Psychiatric patients 'had to store their clothes on the floor'
Psychiatric patients who were forced to sleep in an overcrowded hospital ward had nowhere to put their clothes except on the floor under their bed, mental health inspectors revealed.
The inspection of the Sliabh Mis unit in University Hospital Kerry found five beds had to be crammed into four-bed wards and on one night a patient had to sleep on two chairs due to overcrowding.
Patients had to eat their meals by their bedside in cramped conditions with no table, the report from the watchdog, the Mental Health Commission, showed.
Fire safety training had only been completed by 41pc of staff because there was not enough cover to release workers to attend training days.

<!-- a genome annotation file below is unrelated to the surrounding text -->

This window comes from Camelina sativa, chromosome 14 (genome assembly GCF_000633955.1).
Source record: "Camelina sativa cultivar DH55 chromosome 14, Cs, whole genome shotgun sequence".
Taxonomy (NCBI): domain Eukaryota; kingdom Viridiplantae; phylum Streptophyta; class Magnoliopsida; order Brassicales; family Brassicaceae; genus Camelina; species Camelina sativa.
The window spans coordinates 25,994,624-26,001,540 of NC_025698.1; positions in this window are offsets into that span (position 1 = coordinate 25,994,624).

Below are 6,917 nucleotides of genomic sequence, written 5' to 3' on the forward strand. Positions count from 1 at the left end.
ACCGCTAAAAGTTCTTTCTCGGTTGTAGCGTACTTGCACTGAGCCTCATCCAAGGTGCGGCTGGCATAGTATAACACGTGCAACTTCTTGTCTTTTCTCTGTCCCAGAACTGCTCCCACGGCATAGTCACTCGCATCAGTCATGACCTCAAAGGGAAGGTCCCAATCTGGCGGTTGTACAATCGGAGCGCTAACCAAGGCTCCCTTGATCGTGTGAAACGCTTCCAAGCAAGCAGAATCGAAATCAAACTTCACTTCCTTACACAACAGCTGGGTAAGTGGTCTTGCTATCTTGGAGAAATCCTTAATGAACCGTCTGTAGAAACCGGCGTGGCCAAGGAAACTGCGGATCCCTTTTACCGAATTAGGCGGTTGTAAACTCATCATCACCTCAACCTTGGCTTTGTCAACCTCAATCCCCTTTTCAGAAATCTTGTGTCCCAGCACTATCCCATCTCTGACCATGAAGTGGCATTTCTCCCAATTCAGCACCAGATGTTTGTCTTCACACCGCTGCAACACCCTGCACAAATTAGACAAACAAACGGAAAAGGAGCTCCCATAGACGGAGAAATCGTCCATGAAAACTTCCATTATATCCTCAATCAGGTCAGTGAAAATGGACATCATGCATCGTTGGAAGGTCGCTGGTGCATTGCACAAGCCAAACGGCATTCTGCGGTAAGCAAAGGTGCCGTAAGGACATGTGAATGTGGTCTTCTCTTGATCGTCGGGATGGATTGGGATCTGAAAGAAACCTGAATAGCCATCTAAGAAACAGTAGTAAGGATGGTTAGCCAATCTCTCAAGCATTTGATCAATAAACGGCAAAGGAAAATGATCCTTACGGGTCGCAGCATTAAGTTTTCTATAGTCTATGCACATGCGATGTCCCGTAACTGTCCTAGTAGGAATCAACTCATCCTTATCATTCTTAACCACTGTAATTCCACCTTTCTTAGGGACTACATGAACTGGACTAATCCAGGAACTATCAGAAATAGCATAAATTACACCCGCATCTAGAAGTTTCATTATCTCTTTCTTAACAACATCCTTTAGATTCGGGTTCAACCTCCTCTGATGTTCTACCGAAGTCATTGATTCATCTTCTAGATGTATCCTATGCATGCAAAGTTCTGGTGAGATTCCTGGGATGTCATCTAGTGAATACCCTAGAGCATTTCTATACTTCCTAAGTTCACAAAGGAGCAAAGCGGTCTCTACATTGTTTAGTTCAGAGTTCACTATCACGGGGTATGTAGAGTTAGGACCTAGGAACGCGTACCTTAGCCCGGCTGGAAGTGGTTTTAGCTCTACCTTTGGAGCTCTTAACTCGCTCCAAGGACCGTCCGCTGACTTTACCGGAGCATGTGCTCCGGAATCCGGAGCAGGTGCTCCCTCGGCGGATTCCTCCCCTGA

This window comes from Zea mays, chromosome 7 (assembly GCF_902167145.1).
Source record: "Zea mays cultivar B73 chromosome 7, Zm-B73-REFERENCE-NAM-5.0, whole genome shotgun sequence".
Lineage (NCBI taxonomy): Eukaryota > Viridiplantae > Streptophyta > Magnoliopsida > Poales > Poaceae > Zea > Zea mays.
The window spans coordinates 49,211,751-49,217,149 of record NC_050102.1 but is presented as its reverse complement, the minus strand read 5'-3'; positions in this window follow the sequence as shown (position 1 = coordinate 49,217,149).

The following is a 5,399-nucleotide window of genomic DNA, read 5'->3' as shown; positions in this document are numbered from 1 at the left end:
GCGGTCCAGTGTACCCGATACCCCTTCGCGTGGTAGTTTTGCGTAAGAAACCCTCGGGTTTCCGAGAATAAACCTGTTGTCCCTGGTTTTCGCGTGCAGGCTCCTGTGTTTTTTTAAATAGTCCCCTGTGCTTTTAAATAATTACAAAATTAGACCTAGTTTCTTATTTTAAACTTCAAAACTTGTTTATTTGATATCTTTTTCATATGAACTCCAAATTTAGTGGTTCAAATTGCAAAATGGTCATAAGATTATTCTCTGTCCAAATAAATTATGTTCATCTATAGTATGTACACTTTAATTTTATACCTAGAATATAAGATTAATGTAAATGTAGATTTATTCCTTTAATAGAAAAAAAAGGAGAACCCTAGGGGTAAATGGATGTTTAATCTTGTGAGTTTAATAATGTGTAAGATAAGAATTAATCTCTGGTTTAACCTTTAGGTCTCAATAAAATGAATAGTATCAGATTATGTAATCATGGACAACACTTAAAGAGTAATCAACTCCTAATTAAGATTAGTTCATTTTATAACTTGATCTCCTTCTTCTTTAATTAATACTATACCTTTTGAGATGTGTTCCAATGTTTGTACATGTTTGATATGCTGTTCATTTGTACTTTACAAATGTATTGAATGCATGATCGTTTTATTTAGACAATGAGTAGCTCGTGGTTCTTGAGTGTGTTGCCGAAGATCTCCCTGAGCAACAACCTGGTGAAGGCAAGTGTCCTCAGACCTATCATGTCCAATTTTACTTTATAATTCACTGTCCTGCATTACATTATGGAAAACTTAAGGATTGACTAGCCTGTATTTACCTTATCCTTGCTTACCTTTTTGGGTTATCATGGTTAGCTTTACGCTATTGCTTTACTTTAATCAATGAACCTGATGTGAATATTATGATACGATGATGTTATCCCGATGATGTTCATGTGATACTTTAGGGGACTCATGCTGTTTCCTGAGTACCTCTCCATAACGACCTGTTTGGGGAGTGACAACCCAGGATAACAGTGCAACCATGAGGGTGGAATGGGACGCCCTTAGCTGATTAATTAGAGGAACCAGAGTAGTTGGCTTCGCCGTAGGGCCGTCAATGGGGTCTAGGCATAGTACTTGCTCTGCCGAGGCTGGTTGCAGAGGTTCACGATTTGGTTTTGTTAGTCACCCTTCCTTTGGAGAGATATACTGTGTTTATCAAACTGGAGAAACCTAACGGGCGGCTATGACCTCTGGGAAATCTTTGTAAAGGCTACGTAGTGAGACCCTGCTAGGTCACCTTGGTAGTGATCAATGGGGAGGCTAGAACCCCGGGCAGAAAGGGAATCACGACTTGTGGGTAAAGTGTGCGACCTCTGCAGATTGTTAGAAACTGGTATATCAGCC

The adult unit had been forced to admit 22 children following the previous inspection.
A separate inspection report on the Ashlin Centre, a purpose-built facility in the grounds of Beaumont Hospital in Dublin, revealed there were breaches of human rights due to the lack of privacy.
The seclusion facilities were dirty and cluttered; observation panels were covered with A4 paper, and there was a bad odour from the visitors' female toilet, one patients' toilet, the therapy kitchen and the seclusion room.
A third inspection report, on Avonmore and Glencree units in Newcastle Hospital in Greystones in Wicklow, showed two breaches of human rights.